This recipe for Vanilla Bean Panna Cotta is classic and simple. The Greek yogurt provides a thick and creamy texture, as well as some protein, calcium, and much needed vitamin D. Remember to check the label of your Greek yogurt for calcium content, as some brands fall short as compared to regular yogurt. Remember, 15% or more of any nutrient on the panel is considered a ‘good source’. Topped with a cherry sauce for sweetness and coconut almond crumble for crunch, this panna cotta is reminiscent of a perfectly rich cherry cheesecake.
There’s no reason why baked goods can’t be enjoyed as part of a healthy diet. But by baking your morning muffin at home instead of picking one up at the drive thru on your way to work or popping into your favourite cafe, you control the nutritional value and portion size. Loading up your homemade baking with whole grains, healthy fats, and keeping the sugar content in check can really boost the nutritional value and make your treat more of a nutrition powerhouse than a guilty pleasure. If you missed it, check out my post on Healthy Baking Hacks for all the details!
Tofu definitely has some haters. I was one of them not too long ago. After an unsuccessful first attempt at cooking it for myself at home, and an equally traumatizing experience giving it a second try at a sushi restaurant, I was close to giving up hope and accepting that it just wasn’t my thing. There are lots of other plant-based proteins, right! I really am glad I gave it another try and figured out how to prepare it in a more appetizing way. If my tofu struggles resonate with you, you’re in the right place! I’m sharing my tips for how to cook with tofu for those of you who may be wanting to incorporate more plant-based eating into your lifestyle.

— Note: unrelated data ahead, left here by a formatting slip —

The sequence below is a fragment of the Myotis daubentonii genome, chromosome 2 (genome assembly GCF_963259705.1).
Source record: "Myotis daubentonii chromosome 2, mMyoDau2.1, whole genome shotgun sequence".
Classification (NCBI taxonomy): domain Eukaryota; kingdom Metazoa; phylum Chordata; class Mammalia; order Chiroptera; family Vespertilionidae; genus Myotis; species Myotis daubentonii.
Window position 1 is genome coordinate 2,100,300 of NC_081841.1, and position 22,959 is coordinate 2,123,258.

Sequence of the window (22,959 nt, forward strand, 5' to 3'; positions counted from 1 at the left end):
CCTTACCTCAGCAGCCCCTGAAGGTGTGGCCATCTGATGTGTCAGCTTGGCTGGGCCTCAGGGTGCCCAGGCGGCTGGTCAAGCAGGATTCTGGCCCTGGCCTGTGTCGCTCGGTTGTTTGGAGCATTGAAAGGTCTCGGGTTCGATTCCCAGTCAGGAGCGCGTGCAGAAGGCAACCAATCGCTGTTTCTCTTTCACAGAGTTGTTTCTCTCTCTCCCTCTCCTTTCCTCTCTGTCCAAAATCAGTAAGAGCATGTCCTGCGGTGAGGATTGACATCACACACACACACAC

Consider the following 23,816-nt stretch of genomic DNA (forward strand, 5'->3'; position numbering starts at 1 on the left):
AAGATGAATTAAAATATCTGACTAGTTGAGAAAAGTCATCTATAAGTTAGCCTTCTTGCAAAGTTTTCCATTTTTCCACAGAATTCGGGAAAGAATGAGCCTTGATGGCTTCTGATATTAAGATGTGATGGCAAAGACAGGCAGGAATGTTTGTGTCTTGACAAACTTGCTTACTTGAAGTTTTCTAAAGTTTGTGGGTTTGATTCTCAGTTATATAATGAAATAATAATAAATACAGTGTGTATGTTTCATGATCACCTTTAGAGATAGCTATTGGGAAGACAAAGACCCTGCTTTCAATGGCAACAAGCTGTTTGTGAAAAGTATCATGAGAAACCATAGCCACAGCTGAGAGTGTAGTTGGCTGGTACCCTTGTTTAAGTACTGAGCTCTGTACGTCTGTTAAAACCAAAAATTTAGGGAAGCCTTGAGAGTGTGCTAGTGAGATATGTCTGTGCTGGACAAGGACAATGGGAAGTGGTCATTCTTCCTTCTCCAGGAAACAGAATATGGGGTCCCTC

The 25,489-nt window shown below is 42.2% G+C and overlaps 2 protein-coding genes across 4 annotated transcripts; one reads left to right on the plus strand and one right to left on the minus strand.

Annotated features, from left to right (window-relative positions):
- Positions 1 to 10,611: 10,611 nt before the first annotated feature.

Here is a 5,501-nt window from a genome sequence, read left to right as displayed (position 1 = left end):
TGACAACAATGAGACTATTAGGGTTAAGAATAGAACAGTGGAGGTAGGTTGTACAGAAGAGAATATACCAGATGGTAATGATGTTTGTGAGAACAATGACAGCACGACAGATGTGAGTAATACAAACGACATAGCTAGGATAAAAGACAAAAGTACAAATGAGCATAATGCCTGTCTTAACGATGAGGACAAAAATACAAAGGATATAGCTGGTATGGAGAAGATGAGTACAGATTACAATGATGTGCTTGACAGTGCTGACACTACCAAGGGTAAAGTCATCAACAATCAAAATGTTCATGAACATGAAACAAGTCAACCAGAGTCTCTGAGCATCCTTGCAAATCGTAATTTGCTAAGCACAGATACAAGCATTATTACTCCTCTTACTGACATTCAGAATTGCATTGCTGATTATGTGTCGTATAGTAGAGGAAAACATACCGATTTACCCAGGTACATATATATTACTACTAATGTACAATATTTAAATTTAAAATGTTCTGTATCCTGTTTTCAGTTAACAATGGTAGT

LIVESTRONG’s list of “16 Foods Dietitians Won’t Touch” is a bit misleading. Sure the foods that made the cut aren’t healthy choices, but that does not mean that you can’t ever enjoy them if your health is a priority. Yes, the headline is a bit exaggerated to help grab your attention, but I think it’s important to know that the foods they are demonizing are only a problem if they are making it into your shopping cart week in and week out. It’s only when these foods are consumed as a part of what you consider to be your normal healthy diet that they become a cause for concern.
Moderation is a dietitian’s favourite word. The media is filled with sensationalized headlines about the latest food that has been outed as a danger to our health (butter and red meat). This spurs a wave of confusion and concern, and many questions from steak and pastry lovers about how much they can safely consume without threatening their health. The answer to this question is hardly ever simple, and the word moderation is usually a part of it. The problem – it’s an extremely subjective term that’s not all that helpful in guiding the average person towards a healthy lifestyle change. Moderation is not a well defined term; it means different things to different people and it is ultimately based on a judgement call.